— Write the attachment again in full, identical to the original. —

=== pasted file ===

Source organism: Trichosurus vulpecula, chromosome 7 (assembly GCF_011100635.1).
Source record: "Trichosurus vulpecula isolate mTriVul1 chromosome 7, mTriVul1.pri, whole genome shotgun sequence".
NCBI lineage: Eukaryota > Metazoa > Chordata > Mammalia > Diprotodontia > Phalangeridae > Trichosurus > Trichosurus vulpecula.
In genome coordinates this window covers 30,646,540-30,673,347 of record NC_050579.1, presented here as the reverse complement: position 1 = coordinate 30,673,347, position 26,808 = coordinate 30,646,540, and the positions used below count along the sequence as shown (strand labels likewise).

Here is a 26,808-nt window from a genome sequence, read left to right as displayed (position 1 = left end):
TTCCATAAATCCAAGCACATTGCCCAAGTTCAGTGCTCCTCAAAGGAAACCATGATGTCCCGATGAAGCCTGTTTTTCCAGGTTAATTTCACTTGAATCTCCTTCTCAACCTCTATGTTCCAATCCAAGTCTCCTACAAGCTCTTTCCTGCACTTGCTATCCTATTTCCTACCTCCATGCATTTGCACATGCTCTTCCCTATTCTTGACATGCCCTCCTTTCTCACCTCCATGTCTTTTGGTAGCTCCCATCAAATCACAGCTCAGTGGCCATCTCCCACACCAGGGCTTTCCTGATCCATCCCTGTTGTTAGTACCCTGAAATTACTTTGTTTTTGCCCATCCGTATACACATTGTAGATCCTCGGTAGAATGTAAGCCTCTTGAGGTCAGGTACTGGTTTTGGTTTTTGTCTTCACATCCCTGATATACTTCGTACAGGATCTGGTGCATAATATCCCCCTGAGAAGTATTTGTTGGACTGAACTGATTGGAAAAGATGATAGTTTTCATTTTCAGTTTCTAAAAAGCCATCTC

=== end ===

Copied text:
Source organism: Trichosurus vulpecula, chromosome 7 (assembly GCF_011100635.1).
Source record: "Trichosurus vulpecula isolate mTriVul1 chromosome 7, mTriVul1.pri, whole genome shotgun sequence".
NCBI lineage: Eukaryota > Metazoa > Chordata > Mammalia > Diprotodontia > Phalangeridae > Trichosurus > Trichosurus vulpecula.
In genome coordinates this window covers 30,646,540-30,673,347 of record NC_050579.1, presented here as the reverse complement: position 1 = coordinate 30,673,347, position 26,808 = coordinate 30,646,540, and the positions used below count along the sequence as shown (strand labels likewise).

Here is a 26,808-nt window from a genome sequence, read left to right as displayed (position 1 = left end):
TTCCATAAATCCAAGCACATTGCCCAAGTTCAGTGCTCCTCAAAGGAAACCATGATGTCCCGATGAAGCCTGTTTTTCCAGGTTAATTTCACTTGAATCTCCTTCTCAACCTCTATGTTCCAATCCAAGTCTCCTACAAGCTCTTTCCTGCACTTGCTATCCTATTTCCTACCTCCATGCATTTGCACATGCTCTTCCCTATTCTTGACATGCCCTCCTTTCTCACCTCCATGTCTTTTGGTAGCTCCCATCAAATCACAGCTCAGTGGCCATCTCCCACACCAGGGCTTTCCTGATCCATCCCTGTTGTTAGTACCCTGAAATTACTTTGTTTTTGCCCATCCGTATACACATTGTAGATCCTCGGTAGAATGTAAGCCTCTTGAGGTCAGGTACTGGTTTTGGTTTTTGTCTTCACATCCCTGATATACTTCGTACAGGATCTGGTGCATAATATCCCCCTGAGAAGTATTTGTTGGACTGAACTGATTGGAAAAGATGATAGTTTTCATTTTCAGTTTCTAAAAAGCCATCTC